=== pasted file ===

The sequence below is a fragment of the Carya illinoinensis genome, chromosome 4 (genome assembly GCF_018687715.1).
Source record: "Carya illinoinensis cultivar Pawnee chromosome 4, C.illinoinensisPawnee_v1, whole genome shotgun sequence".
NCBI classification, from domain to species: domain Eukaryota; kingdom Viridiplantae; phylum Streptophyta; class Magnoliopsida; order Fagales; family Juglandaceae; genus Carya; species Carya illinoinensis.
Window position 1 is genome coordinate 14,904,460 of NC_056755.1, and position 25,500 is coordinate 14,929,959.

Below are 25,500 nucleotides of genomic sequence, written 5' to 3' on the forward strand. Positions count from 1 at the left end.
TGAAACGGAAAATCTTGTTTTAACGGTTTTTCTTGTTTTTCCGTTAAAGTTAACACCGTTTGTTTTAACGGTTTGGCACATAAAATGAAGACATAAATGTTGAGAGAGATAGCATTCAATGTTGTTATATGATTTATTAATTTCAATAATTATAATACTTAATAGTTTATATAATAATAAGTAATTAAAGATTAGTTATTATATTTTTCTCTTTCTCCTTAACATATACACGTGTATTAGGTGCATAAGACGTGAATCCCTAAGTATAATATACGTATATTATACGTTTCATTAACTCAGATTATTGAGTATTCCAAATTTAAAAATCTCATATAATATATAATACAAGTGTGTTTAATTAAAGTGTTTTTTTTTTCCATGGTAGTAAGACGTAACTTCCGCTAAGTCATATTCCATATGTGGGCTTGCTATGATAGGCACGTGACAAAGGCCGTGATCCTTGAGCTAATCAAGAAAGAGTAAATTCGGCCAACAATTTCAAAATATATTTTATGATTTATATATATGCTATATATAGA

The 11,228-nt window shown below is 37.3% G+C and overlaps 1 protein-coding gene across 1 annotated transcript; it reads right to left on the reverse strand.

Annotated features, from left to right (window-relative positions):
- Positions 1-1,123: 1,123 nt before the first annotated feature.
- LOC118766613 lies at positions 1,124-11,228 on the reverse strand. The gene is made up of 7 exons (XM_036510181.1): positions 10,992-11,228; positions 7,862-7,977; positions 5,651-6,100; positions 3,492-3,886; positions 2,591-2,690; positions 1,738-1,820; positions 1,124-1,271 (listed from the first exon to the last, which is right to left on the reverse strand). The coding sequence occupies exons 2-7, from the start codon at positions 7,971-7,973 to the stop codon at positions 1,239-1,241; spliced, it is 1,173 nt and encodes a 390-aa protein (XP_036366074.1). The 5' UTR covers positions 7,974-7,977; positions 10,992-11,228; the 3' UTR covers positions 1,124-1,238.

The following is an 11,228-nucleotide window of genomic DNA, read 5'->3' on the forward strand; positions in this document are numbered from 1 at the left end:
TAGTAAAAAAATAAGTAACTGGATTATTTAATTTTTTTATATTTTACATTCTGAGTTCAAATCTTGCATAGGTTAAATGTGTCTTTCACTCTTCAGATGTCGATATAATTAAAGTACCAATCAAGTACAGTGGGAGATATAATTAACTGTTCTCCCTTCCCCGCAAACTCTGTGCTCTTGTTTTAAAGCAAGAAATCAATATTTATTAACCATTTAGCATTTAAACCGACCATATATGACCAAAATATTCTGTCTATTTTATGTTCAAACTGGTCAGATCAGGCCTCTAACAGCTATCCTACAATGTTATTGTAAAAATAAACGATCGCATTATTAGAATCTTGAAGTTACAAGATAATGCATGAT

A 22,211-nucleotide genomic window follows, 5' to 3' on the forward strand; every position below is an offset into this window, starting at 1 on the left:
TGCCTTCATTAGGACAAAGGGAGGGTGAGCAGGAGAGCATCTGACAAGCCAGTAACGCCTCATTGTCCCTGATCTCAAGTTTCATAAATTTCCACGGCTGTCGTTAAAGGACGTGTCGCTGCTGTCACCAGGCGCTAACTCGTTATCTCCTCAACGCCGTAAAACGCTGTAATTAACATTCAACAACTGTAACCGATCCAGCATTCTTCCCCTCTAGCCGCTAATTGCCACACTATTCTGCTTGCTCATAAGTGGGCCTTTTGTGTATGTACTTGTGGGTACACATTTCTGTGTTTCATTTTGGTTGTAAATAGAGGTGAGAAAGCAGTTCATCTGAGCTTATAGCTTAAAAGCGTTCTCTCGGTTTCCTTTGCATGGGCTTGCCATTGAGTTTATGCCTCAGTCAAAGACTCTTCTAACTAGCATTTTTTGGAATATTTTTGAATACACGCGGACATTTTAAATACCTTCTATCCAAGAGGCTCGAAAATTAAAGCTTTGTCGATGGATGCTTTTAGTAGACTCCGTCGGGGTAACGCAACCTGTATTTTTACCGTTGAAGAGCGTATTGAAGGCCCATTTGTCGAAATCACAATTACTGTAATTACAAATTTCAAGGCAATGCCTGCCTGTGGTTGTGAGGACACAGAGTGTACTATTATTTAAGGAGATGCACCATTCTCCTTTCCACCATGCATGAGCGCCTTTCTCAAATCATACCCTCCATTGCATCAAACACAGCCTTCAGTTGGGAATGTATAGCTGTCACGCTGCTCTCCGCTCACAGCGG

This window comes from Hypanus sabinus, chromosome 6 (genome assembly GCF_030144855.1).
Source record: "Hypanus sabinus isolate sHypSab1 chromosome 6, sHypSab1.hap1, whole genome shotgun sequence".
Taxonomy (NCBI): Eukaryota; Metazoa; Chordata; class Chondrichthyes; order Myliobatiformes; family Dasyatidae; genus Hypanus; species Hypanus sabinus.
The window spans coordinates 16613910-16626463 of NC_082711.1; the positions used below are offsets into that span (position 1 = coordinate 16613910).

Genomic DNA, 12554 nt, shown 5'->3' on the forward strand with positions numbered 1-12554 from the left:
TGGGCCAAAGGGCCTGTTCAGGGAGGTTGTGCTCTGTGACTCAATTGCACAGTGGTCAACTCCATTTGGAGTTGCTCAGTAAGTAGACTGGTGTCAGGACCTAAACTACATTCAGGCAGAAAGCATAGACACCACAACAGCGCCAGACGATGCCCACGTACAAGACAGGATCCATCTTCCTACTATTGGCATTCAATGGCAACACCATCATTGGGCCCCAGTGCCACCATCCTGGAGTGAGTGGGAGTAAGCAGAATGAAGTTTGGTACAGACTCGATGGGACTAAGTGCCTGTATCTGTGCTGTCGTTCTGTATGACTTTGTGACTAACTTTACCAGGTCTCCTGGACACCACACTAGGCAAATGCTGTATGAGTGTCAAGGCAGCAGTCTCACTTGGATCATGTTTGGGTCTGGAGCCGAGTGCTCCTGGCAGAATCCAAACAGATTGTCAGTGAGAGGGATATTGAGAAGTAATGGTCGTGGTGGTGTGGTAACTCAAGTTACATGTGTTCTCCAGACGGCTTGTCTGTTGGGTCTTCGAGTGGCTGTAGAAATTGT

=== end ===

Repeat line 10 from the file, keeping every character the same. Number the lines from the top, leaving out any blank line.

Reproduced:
- LOC118766613 lies at positions 1,124-11,228 on the reverse strand. The gene is made up of 7 exons (XM_036510181.1): positions 10,992-11,228; positions 7,862-7,977; positions 5,651-6,100; positions 3,492-3,886; positions 2,591-2,690; positions 1,738-1,820; positions 1,124-1,271 (listed from the first exon to the last, which is right to left on the reverse strand). The coding sequence occupies exons 2-7, from the start codon at positions 7,971-7,973 to the stop codon at positions 1,239-1,241; spliced, it is 1,173 nt and encodes a 390-aa protein (XP_036366074.1). The 5' UTR covers positions 7,974-7,977; positions 10,992-11,228; the 3' UTR covers positions 1,124-1,238.